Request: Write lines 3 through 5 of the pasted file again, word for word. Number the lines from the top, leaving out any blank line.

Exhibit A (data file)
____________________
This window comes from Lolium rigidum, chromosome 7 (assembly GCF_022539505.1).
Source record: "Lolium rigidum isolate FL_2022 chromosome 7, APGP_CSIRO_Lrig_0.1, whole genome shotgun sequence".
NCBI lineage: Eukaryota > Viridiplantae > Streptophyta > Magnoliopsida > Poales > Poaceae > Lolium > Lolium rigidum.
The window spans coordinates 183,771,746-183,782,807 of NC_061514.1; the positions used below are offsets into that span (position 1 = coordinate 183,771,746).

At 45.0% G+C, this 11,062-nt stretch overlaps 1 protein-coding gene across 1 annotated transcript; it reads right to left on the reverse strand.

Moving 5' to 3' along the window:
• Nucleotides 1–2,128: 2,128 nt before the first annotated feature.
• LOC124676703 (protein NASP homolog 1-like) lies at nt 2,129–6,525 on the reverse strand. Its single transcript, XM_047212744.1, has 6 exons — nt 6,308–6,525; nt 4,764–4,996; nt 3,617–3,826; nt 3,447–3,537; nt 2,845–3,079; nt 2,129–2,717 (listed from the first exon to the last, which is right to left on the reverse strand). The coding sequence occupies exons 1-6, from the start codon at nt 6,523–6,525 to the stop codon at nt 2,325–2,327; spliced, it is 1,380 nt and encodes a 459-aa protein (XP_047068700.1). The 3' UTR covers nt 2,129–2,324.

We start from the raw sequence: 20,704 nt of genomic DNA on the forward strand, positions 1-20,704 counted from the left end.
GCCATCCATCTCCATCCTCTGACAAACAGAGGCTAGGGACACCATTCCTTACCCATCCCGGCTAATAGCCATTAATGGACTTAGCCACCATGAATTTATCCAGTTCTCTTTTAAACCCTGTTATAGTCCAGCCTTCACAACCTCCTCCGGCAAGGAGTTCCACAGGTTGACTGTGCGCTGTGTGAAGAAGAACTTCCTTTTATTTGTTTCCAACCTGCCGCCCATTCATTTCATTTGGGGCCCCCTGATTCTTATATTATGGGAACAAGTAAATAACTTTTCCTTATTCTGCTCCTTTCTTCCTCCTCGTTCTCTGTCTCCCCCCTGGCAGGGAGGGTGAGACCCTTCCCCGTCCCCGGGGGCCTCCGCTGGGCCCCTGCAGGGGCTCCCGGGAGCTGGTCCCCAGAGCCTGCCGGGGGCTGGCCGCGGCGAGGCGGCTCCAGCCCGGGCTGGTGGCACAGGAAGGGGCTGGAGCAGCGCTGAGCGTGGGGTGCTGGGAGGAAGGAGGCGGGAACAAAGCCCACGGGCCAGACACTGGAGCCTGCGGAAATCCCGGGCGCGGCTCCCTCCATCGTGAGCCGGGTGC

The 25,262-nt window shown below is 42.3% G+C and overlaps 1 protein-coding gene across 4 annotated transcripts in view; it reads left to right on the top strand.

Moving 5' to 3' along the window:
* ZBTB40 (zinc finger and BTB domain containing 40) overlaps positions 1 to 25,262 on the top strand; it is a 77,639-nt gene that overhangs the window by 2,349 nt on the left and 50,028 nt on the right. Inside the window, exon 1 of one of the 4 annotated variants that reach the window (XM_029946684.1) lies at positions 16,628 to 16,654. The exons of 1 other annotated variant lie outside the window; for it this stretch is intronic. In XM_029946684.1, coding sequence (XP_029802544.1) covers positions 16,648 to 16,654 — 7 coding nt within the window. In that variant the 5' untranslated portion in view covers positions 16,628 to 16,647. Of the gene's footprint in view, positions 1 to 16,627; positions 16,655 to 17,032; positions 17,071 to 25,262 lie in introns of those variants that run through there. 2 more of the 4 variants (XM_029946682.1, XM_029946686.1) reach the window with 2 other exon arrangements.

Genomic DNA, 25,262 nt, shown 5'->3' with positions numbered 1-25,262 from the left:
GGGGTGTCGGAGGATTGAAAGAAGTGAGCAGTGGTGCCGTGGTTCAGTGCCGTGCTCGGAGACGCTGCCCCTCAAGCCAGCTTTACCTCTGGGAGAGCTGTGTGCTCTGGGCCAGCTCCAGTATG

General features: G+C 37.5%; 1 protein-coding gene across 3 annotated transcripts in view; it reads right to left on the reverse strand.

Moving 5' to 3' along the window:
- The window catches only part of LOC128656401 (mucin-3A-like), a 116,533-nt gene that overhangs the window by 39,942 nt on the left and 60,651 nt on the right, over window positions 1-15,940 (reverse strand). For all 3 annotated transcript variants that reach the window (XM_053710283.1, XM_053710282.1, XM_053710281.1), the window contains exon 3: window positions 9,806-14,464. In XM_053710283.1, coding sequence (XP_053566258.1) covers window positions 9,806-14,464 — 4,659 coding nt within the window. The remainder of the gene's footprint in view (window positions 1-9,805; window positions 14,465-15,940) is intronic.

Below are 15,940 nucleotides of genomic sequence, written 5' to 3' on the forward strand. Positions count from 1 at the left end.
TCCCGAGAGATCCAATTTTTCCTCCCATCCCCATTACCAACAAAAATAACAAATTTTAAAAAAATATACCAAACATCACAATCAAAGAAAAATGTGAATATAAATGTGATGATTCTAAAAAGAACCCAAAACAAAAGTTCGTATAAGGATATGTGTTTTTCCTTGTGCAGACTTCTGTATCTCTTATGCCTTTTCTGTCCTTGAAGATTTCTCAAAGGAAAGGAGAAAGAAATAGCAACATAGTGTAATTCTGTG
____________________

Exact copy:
NCBI lineage: Eukaryota > Viridiplantae > Streptophyta > Magnoliopsida > Poales > Poaceae > Lolium > Lolium rigidum.
The window spans coordinates 183,771,746-183,782,807 of NC_061514.1; the positions used below are offsets into that span (position 1 = coordinate 183,771,746).

At 45.0% G+C, this 11,062-nt stretch overlaps 1 protein-coding gene across 1 annotated transcript; it reads right to left on the reverse strand.